People do all kinds of things in an effort to keep or get back something of the person they loved who has died. They make diamonds of their ashes, they have paintings of them, they dedicate park benches to them in their favourite parks, keep their clothes in their wardrobes until the smell has faded, make books of their photos, make videos of their movie clips, maintain their Facebook pages, keep recordings on their mobiles of their voice mail messages…you name it, people have done it. The grieving process is long and hard, and it is the very personal, sometimes small things about a person that the people left behind want to hold onto to remember them by. That includes their scent, their perfume, their human smell that was as much a part of them as the air they breathed.


The scent of one perfume wearer

Here is a profile of some of the perfumes worn by one woman in her lifetime. What did she smell of? Classic fragrances, many with a single dominant element, like roses, or lavender. And, surprisingly, intense exotic scents from Cairo, Egypt.

Discovering and opening up those bottles of perfume was like releasing a cloud of memories of one person’s mother.
(Video created with Biteable.com)

As for my own loved ones  – what did my Dad smell of? Lucky Strike cigarettes, Mac Baren Golden Blend pipe tobacco, introduced back in 1952, engine grease and that acidic film-developing fluid he worked with. I suspect it would be possible to concoct a fragrance based on those, considering that some perfumes already contain unusual ingredients like tobacco and oil.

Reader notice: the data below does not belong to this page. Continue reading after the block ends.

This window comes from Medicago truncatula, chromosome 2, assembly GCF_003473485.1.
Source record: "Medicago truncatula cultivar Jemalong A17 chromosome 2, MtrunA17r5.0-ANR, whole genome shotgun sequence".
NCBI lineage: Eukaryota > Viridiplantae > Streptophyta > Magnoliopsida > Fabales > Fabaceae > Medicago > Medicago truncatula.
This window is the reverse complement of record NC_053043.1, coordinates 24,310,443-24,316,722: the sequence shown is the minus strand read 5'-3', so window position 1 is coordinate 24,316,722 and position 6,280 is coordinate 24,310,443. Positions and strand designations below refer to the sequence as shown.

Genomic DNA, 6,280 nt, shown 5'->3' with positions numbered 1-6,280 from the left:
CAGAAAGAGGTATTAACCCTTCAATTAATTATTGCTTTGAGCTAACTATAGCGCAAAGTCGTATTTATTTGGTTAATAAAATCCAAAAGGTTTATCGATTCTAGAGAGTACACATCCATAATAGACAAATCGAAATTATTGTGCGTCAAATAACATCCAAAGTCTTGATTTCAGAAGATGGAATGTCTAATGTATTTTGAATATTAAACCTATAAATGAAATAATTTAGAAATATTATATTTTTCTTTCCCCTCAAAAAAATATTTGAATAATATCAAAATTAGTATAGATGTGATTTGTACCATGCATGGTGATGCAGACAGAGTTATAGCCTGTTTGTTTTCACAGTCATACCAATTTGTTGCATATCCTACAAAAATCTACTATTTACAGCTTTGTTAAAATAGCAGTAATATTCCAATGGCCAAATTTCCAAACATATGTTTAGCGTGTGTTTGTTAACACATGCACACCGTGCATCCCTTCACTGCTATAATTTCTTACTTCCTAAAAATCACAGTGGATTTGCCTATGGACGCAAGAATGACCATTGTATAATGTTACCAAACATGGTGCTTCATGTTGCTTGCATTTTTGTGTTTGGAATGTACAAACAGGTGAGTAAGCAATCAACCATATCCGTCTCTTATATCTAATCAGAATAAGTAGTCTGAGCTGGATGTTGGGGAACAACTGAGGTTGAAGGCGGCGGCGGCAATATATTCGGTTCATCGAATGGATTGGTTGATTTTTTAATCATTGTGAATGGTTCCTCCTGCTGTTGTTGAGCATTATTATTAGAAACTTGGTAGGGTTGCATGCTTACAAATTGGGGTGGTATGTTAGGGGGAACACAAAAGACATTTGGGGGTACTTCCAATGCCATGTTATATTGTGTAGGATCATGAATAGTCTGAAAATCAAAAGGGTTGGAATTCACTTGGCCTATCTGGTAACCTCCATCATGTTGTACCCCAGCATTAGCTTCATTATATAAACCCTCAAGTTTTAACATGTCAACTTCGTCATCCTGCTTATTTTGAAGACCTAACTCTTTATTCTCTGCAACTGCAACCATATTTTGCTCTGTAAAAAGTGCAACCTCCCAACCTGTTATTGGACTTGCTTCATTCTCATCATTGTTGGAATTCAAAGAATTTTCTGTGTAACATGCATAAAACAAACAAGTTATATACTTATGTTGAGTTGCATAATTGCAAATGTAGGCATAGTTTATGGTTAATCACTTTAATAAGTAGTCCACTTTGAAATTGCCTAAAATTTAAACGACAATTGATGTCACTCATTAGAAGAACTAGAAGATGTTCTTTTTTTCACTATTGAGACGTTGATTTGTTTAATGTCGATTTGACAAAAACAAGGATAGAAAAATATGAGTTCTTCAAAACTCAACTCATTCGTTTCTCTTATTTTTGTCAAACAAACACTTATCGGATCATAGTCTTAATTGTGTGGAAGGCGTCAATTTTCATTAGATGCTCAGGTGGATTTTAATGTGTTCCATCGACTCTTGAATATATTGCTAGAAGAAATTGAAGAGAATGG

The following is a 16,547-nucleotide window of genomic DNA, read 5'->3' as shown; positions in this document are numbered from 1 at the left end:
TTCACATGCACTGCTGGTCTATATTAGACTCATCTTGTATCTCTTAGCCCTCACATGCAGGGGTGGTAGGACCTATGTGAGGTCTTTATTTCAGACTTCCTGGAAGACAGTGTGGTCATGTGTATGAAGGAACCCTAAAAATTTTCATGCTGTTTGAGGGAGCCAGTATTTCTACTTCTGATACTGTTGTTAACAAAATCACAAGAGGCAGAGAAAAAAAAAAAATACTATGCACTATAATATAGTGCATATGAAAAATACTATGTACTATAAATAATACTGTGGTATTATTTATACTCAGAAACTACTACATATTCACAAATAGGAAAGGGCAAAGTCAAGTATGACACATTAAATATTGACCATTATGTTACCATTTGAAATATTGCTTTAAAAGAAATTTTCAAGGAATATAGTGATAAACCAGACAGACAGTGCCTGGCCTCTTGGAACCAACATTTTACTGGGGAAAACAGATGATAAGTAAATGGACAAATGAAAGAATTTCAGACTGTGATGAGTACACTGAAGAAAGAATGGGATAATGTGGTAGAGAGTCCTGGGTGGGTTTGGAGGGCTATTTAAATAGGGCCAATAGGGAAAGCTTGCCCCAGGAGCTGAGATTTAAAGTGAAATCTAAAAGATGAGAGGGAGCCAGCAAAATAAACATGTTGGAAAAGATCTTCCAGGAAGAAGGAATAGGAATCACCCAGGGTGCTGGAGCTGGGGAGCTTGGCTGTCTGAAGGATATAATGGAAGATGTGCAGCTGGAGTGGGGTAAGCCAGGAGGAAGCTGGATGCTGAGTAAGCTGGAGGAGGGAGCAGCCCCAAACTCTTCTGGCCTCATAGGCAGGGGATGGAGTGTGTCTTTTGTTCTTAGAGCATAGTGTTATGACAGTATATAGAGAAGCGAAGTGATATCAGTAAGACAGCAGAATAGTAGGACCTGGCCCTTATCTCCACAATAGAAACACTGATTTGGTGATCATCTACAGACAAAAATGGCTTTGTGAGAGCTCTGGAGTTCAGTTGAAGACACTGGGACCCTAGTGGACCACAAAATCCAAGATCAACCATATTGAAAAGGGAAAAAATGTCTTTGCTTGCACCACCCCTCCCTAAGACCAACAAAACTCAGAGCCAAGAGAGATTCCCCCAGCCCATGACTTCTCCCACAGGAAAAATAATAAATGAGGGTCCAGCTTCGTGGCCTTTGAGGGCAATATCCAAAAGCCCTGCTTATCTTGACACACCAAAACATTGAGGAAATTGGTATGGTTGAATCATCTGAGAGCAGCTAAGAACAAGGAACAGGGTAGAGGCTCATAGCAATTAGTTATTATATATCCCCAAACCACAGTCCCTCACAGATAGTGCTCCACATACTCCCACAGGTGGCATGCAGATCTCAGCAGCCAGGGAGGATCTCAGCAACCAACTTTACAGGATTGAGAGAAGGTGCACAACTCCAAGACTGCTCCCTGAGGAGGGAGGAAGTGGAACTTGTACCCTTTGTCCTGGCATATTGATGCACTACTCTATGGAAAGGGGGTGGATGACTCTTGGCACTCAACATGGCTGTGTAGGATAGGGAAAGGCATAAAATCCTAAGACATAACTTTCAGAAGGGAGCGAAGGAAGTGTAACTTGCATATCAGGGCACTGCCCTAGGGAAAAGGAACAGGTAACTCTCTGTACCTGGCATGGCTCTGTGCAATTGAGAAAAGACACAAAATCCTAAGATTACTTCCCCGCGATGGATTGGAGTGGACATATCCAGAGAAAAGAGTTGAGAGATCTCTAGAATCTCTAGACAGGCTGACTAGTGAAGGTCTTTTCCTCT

And my mother? Well, I will always think of her when I smell perfumes with the classic fragrance of old, richly fragrant English roses.


Scents are the essence of memory

An excellent article on this subject was recently published in Atlas Obscura. I am quoting liberally from it here – since I cannot put it any better myself. Kudos to Christina Ayele Djossa for her sleuthing on this Science Fiction-type development in the world of perfume. (Source: Christina Ayele Djossa, Immortalizing Human Scents as Memory Perfumes, on Atlasobscura.com, Feb. 28, 2018, rtrvd. 2018-03-12)

“French mother-and-son duo Katia Apalategui and Florian Rabeau, have spent a decade figuring out how to preserve the particular smell of a beloved person. In 2007, Apalategui’s father died of cancer. After he was gone, her mother held onto his belongings and clothes. One particular relic was hard for Apalategui’s mother to throw away: her husband’s pillowcase.  It smelled of a Christian Dior fragrance called Fahrenheit and the tiny dog that lay beside him in his bed at home. Whenever Apalategui’s mother held the pillowcase, the odors immediately brought her back to precious memories of her husband that photos simply could not capture.